“I’ve always wanted a clock. We’ve run second. We’ve run third,” said Kasey Kahne, who also finds himself without a clock. “This was probably my toughest race track when I first came into the Sprint Cup Series and I think with laps and testing I’ve figured it out a lot better today.”

“It’d be huge. This is a track for me where we’ve had a fair amount of success,” Casey Mears said. “I haven’t been one of the top two or three guys, but I’ve always been someone to contend and have a good day. If we could bring home one of those clocks, it would be pretty big.”

“I’d love to have a clock,” said Brad Keselowski, who has a Sprint Cup Championship, but no Martinsville trophies. “You know, I don’t have a grandfather clock, but we’ve been close here and had some really strong runs and we’d love to finish that off when we come back here.”

Through just two career starts at Martinsville, Larson has learned the frustration the track can have and the reward that a win would bring.

“I don’t care if it was a random year like the 67th anniversary. To win here at Martinsville would probably be one of the biggest wins of my career, because of how tough it is on me,” he said.  “I hope I can figure this place out someday and take one of those (clocks) home with me.”

As Logano was quick to point out, the clock is more than a trophy, it’s a piece of history, just like the track it represents. The half-mile speedway is the only remaining original NASCAR track.

“There’s something very special about winning here,” Logano said. “Obviously the clock is what everyone talks about, but just winning here at Martinsville. When you think of the history behind it alone, it’s enough just to say you’ve won here, but having that clock is special.”

Ultimately though, it is all about the clock.

“It would be awesome,” Menard said. “The clock is one of the trophies to have in NASCAR and I don’t have one. I really want one.”

Martinsville Speedway PR

Whether you’re a longtime NASCAR fan who’s passionate about the sport’s rich history or a car buff with an interest in unique rides, the Goodguys Southeastern Nationals will have a can’t-miss stock car collection on display when the annual car show rolls into town next weekend.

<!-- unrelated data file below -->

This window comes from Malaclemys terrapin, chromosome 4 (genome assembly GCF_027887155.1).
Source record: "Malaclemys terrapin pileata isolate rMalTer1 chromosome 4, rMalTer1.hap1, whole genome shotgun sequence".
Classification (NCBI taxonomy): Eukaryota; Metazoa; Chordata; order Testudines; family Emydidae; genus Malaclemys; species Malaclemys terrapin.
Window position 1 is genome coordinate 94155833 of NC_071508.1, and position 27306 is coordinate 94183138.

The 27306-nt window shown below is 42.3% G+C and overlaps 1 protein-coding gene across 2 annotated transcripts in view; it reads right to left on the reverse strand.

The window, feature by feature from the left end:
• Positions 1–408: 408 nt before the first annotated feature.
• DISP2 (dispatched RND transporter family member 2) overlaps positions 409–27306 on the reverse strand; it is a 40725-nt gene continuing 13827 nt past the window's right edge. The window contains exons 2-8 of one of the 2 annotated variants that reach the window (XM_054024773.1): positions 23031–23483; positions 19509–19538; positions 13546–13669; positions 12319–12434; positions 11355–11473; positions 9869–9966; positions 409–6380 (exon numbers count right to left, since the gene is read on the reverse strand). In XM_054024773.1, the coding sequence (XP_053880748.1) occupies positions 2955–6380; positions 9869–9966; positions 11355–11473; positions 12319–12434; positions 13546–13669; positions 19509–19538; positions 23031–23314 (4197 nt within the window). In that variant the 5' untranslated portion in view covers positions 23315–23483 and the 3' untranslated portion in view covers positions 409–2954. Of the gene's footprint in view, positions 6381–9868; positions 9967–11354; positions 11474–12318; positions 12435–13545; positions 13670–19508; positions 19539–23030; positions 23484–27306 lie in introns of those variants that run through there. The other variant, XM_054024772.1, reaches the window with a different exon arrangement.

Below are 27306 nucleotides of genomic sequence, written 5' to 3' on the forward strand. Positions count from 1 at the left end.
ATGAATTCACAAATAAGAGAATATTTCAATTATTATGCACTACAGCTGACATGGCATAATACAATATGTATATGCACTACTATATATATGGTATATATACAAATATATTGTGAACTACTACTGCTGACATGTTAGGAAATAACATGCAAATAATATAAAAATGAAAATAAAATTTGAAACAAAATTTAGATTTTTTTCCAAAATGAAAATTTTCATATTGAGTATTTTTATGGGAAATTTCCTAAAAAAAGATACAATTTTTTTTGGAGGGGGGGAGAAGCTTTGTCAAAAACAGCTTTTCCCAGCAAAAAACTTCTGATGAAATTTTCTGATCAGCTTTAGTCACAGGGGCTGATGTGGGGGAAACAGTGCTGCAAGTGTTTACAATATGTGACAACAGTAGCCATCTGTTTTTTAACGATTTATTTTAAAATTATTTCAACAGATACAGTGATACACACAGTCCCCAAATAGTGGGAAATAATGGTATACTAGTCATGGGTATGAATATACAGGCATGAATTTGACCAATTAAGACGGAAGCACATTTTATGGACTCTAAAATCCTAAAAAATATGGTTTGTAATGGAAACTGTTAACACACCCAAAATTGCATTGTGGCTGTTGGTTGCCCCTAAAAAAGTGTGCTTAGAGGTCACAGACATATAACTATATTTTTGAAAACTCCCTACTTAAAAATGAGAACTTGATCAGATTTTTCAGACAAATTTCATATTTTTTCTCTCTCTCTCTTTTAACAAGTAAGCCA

In partnership with Denver, North Carolina-based Rhine Enterprises, Goodguys officials are bringing together a collection of rare cars that were driven by some of the biggest icons in motorsports.

“We restore original vintage and historic NASCAR race cars,” said Rhine Enterprise founder Bill Rhine. “I like what NASCAR is, but I love what it was. From the 70s through the 80s, it just caught my attention. It was spectacular.”

Rhine goes to great lengths to restore the cars to their original condition, even bringing in former drivers and crew members to tell stories about the cars and how they were built in hopes of adding as much authenticity to the restoration projects as possible.

The centerpiece of the display is a restored 1981 No. 2 Wrangler Pontiac from the Rod Osterlund racing stables, which has not been on public display in more than 25 years. The familiar blue and yellow Wrangler was driven by NASCAR Hall of Famer Dale Earnhardt.

Other cars on display during the three-day Goodguys Southeastern Nationals include:

  • A No. 2 Old Milwaukee Pontiac driven by Tim Richmond in the early 1980s. One of the original 1983 Blue Maxx Racing Pontiac Lemans, the car won at Darlington and Pocono.
  • A No. 00 Sam Ard, Thomas Brothers Country Ham Olds Omega, a restored original speedway car raced in the mid-1980s. This will be the first time the car has been viewed by the public in more than 25 years.
  • A No. 75 RAHMOC Racing 1977-80 Monte Carlo. This is one of the last of the big cars, (pre 1981). It was run out of the Butch Mock and Bob Rahilly racing stables from 1977 through 1980. This car was raced by Harry Gant at Texas Speedway in 1980 and Lennie Pond at Atlanta in 1980.
  • A No. 43 Petty Enterprise 2002 Dodge. This is the 2002 POP SECRET Dodge that raced in the Pop Secret 400 at Rockingham Speedway, driven by John Andretti. The car’s chassis raced several races during the 2001-02 race seasons but is most significant for the one race limited edition paint scheme run at the 2002 Pop Secret Rockingham race.

In addition to this rare collection of racing muscle, fans will enjoy a kaleidoscope of candy colored hot rods, custom cars, muscle cars and tricked out trucks to the infield of Charlotte Motor Speedway, filling the spacious fairgrounds with more than 2,500 cars throughout the weekend. Entries from 28 states and two Canadian provinces are currently registered, signaling a 10 percent increase over last year’s event.

The colorful show is part of the Goodguys’ 19-event national schedule, which features the nation’s most progressive high-performance automotive lifestyle events. The new event spotlights customized American muscle. On display will be everything from Lil’ Deuce Coupes (’32 Ford hot rods) to 1970s era muscle cars to new American performance machines like the new generations of Chevy Camaro, Dodge Challenger and others.